1. How did you get into dance and what are you doing right now?
My mom signed me up for dance class when I was 3 years old. I was a leader for the babies, an assistant, a teacher and then became a dance major. I then moved to New York City to earn my masters in dance education and here I stay. I live in NYC and look at myself as an independent dance educator. I teach for New York City Ballet’s outreach programs, I teach creative movement and tap at Mark Morris Dance Group, I am a movement specialist for a preschool and teach creative ballet at the Jewish Community Center in Manhattan. I am also building my own business called Maria’s Movers. I have a lot going on, but I love it! I thank my mom for enrolling me many years ago!
2. Why did you start your blog?
I started Move. Create. Educate to have a place to write down my ideas. I think of it as my journal. I go so many places in a day that this blog creates a “dance home” for my ideas, questions, and accomplishments. I love to write about my experiences teaching young children, opening and maintaining a business, and the importance of building a community of dance educators.
3. What do you feel are the most important things to focus on in terms of teaching little ones?
I try to focus on being a positive role model for the little ones. You would be surprised how attached 2-3-4 year olds get to their teachers. They look up to me and all they want in return is to show that I listen to their ideas and give them a smile when I see them. Making class fun and exciting every week is a main focus too. I feel that it’s a privilege to be able to teach young dancers when they are so impressionable. I think it takes a certain kind of person to work with young children. Even though I am their teacher, they teach me something new every day!
4. How do you think a community of dance professionals can help one another?
I think it is so important to be apart of a dance community. In fact, one of the goals of Move. Create. Educate is to create and support a community of dance teachers. Since starting the blog I have met some wonderful and amazing dancers and dance teachers. Building and inserting yourself into a community of dance professionals can widen your view, open up new opportunities, and allow you to grow as a dancer and dance teacher. I look forward to meeting and connecting new people everyday.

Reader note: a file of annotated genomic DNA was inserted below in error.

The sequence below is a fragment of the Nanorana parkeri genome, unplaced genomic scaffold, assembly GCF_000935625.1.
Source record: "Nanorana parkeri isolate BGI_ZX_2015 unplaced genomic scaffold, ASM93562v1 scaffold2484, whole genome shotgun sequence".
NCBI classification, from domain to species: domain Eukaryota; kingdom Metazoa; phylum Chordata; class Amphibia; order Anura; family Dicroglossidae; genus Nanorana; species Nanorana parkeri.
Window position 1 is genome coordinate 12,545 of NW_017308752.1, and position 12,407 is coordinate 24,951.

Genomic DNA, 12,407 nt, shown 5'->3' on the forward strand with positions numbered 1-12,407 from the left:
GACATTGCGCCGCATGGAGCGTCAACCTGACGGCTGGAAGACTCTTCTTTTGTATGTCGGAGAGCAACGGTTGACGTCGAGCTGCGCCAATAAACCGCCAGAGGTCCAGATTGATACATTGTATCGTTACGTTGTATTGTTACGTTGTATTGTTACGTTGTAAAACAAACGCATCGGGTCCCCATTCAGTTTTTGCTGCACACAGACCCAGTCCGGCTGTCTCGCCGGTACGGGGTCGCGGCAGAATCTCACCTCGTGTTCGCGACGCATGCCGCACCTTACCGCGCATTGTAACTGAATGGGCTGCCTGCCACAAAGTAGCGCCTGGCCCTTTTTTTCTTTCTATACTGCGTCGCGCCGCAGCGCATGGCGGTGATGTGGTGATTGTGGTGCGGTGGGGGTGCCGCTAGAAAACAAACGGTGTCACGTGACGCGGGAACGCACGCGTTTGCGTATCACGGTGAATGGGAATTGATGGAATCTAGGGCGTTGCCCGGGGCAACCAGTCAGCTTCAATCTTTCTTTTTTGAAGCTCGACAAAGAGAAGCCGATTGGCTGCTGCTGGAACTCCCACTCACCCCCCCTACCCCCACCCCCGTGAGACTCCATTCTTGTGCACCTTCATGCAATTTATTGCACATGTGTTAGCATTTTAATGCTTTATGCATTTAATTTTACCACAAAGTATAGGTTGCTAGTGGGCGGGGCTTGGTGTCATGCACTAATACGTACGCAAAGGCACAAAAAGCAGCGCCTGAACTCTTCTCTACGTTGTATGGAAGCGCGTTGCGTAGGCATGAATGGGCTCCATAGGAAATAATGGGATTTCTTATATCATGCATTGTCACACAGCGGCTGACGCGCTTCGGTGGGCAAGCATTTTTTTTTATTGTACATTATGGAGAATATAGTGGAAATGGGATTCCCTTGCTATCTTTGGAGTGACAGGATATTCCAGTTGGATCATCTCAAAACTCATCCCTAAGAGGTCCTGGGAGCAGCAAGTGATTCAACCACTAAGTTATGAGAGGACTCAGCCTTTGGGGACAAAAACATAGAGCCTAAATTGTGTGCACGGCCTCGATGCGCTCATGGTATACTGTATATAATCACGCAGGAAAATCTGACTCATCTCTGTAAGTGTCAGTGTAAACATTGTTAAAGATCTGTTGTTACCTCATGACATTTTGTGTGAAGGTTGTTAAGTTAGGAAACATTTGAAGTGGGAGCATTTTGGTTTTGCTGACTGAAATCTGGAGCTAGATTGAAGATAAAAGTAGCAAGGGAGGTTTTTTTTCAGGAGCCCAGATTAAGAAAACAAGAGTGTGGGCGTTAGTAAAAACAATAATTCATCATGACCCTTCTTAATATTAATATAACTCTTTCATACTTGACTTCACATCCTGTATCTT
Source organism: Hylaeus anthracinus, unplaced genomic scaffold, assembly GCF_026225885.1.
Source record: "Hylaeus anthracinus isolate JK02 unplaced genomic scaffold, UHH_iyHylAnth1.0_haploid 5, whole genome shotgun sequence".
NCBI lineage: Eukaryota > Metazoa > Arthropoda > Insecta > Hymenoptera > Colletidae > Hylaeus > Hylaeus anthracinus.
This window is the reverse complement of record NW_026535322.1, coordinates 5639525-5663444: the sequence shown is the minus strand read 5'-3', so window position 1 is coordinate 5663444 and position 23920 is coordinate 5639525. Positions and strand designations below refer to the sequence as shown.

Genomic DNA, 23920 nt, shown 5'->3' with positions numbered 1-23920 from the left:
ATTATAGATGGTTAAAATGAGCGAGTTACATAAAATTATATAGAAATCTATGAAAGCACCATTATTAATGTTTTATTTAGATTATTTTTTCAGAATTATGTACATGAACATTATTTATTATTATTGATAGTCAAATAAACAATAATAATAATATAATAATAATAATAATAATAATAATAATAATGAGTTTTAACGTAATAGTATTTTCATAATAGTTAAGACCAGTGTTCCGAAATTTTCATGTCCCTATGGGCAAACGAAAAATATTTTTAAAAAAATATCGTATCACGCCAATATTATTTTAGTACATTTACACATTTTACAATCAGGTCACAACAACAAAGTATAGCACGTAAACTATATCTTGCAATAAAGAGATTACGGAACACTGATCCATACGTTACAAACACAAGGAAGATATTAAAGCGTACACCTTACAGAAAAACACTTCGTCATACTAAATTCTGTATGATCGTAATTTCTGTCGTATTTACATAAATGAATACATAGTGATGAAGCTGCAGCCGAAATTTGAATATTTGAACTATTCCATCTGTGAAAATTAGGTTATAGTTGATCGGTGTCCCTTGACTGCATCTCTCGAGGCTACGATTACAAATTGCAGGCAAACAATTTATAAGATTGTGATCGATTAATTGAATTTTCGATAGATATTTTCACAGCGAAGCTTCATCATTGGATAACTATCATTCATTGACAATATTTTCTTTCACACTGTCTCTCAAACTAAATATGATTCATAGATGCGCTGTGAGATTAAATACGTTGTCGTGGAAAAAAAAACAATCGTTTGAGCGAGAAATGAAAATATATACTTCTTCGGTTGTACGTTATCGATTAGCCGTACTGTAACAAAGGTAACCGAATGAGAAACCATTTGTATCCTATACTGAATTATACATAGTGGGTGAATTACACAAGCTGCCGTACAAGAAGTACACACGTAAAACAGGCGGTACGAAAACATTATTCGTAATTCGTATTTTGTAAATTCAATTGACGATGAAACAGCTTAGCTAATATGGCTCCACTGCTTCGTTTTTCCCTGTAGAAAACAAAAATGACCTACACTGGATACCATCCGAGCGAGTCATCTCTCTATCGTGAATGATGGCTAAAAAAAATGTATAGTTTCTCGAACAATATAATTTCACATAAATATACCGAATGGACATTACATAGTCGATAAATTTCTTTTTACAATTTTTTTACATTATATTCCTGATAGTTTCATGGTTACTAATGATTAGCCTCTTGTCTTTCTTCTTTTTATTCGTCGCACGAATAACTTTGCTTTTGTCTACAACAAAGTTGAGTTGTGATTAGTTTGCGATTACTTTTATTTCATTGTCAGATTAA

5. Who are your all-time favorite dancers?
I love Gene Kelly, of course! Isadora Duncan is also one of my favorites! My all time favorite dancer is Douglas Dunn. I studied with him at NYU and he’s amazing. He gets you to move in ways you never thought you could! If you are ever in NYC he teaches classes out of his loft apartment in Soho. A great experience in itself!
6. What is it about dance that you love so much?
I really love that being a dancer and dance teacher can be a JOB! Whenever someone asks me what I do (the dreaded question, right?) I say “I’m a dance teacher!” They seem very surprised and think it’s really amazing, but then I always think, do they really know what being a dance teacher is? I love that dancers have a way of connecting on a different level. I love that dance inspires me to be creative and in turn inspires children to love dance.
7. What is the best dance advice you have ever heard?
I have heard a lot of advice, but the best advice I have ever heard is “A loud classroom is a learning classroom.” I always remember this advice when my class gets loud and excited. If the students are loud and are giving ideas, I know that they are learning and thinking. I try to gage my classes this way, it doesn’t work in every class, but for most it’s a helpful tool!
8. What do you think it is important for parents to know about dance?
I think it’s most important for parents to know that dance can and should be fun and educational at the same time. Many of the mom’s I work with are my biggest fans. They know my class brings out the best in their child and so that is what they advocate for. I like to show the parents that learning dance is a process and the process should be exciting for them as well. I encourage my students to practice at home and to talk about what we did in class each week. The parents love to be involved and I love that they are so supportive.
9. What changes do you think need to come about in the field?
I think dance teachers need to advocate for what they know works. As I visit public schools, it’s clear to me that most people have no idea what dance teachers even do. Dance teachers work hard and we deserve more credit and recognition. I believe dance educators can contribute to so much of a child’s education. We just have to prove that what we do is just as important as math and science. We need to get to a place where everyone puts math, art, science, and dance on the same level.
10. Can you share any upcoming plans for your blog?
I want to introduce a new segment on the blog coming up soon. I would love to get some guest bloggers. Teachers in public schools, also choreographers who work with children and maybe even children themselves!